Blood samples (0.4 mL) were drawn from the jugular vein at 5, 15, 30 min, 1, 2, 4, and 8 h for intravenous dosing and 15, 30 min, 1, 2, 4, 8, and 12 h following IP administration of test articles. The blood samples were acidified by addition of 25 μL of 10% phosphoric acid to 0.4 mL of blood to adjust the pH to 5 and convert the HCPT to its lactone form. The samples were transferred into ice-cold heparinized collection tubes and plasma was separated by centrifugation. The plasma samples were flash frozen and stored at −20°C until analysis.
The HCPT extraction from plasma was performed according to Zhao et al.25 The plasma (0.1 mL) was mixed with 10 μL of 0.5 μg/mL CPT internal standard solution and 10 μL of phosphoric acid. HCPT and CPT were extracted from plasma by addition of 0.5 mL of ethyl acetate, followed by 1 min vortexing and 5 min shaking. The mixture was centrifuged at 15,000 rpm for 5 min at 4°C, the upper organic layer was collected and evaporated to dryness with N2 at 35°C. The residue was reconstituted in 50 μL of UPLC mobile phase, vortexed for 2 min and centrifuged before analysis. The supernatant samples (10 μL) were analyzed by UPLC as described earlier. The pharmacokinetic data were fitted by noncompartmental analysis using a Topfit 2.0 software package (Thomas GmbH, Langenselbold, Germany). The Cmax (μg/mL), tmax (h), t1/2 (h), and AUC0–t (μg/mL·h) were calculated for three groups. Animal protocol was reviewed and approved by University of Michigan Institutional Animal Care and Use Committee to assure compliance with the federal policies and guidelines specified by the the United States Department of Agriculture; as well as guidelines specified by the Association for Assessment and Accreditation of Laboratory Animal Care, International.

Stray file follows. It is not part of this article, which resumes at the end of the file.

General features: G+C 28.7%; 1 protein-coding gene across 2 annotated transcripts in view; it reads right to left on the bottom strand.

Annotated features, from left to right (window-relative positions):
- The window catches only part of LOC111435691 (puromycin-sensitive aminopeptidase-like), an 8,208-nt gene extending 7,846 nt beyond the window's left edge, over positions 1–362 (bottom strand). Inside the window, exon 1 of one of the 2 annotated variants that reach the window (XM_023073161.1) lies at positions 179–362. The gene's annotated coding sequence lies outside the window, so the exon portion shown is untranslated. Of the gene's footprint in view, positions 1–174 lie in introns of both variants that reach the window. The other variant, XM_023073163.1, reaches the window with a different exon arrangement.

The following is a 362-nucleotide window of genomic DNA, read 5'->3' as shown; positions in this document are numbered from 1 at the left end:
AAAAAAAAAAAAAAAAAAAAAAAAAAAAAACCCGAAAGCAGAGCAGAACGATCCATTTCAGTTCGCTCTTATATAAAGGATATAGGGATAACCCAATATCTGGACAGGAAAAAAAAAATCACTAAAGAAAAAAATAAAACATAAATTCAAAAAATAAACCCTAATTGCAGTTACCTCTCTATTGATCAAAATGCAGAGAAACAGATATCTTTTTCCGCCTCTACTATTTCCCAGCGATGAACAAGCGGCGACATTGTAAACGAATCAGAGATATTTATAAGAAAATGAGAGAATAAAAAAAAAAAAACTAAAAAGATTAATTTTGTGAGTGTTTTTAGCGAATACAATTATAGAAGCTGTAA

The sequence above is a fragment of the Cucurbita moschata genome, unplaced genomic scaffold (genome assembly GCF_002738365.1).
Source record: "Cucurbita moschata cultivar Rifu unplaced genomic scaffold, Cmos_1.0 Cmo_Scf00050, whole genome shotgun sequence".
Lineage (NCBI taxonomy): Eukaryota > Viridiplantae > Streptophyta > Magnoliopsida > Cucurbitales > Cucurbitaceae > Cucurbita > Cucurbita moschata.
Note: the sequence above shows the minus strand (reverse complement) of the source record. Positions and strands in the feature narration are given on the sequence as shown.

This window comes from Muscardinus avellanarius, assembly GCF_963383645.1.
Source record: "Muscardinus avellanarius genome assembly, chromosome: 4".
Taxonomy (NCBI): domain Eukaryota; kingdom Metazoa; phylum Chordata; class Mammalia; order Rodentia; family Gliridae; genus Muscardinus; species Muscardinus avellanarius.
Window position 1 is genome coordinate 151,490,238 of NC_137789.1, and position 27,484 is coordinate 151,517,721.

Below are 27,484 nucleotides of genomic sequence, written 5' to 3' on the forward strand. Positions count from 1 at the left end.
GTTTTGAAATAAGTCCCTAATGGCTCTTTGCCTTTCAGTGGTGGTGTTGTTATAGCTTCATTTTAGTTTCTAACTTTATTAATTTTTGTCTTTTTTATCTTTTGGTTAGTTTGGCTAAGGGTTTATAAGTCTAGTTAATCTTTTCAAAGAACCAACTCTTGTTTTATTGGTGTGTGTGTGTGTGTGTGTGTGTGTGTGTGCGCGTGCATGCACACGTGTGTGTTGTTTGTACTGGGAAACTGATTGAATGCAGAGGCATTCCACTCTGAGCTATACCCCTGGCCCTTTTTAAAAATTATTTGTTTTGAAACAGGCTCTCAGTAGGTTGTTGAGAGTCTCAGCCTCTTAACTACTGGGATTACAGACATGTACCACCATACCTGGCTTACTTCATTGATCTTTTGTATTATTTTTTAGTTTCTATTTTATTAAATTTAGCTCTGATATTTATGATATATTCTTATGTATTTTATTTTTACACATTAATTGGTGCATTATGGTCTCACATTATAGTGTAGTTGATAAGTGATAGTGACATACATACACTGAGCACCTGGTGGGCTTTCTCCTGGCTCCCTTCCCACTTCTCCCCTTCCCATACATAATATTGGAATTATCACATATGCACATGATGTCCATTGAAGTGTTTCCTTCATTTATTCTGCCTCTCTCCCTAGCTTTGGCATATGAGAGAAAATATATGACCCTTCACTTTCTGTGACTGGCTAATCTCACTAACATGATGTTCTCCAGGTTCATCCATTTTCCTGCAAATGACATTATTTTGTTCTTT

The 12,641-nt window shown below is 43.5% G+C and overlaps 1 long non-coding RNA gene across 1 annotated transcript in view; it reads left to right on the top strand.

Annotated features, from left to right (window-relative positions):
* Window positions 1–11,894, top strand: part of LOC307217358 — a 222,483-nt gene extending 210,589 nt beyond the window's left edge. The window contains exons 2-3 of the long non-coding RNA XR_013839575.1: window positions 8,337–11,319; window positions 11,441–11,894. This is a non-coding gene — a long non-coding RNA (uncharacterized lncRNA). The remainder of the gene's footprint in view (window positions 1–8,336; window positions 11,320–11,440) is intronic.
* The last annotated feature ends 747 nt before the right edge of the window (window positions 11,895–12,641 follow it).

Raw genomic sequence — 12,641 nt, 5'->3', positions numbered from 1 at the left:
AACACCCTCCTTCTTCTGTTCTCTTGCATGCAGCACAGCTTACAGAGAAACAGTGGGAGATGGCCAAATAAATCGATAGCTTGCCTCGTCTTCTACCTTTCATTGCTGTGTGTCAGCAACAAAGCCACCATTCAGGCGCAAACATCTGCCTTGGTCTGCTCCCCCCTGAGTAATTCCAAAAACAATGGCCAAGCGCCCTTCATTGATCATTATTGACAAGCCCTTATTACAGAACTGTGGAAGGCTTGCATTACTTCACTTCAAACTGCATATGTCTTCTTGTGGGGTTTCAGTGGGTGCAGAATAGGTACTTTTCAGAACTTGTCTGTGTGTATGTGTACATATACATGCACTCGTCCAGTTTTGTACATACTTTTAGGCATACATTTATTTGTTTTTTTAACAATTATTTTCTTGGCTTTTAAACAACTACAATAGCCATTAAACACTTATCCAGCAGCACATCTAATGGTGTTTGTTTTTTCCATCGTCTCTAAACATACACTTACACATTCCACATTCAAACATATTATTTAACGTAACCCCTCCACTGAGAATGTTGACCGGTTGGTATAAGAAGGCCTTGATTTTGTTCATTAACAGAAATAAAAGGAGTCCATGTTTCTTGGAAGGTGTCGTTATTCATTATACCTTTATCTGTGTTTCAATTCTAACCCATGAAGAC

All the results are expressed as mean ± standard deviation. Statistical analysis was performed using Graphpad Prism 5. For IC50 analysis, the data were analyzed using nonlinear regression analysis. Unpaired t-test was used for comparison between two groups. For multiple comparisons, results were analyzed using one-way analysis of variance followed by Tukey’s posttest analysis. P<0.05 was considered statistically significant.
Selection of phospholipid composition of sHDL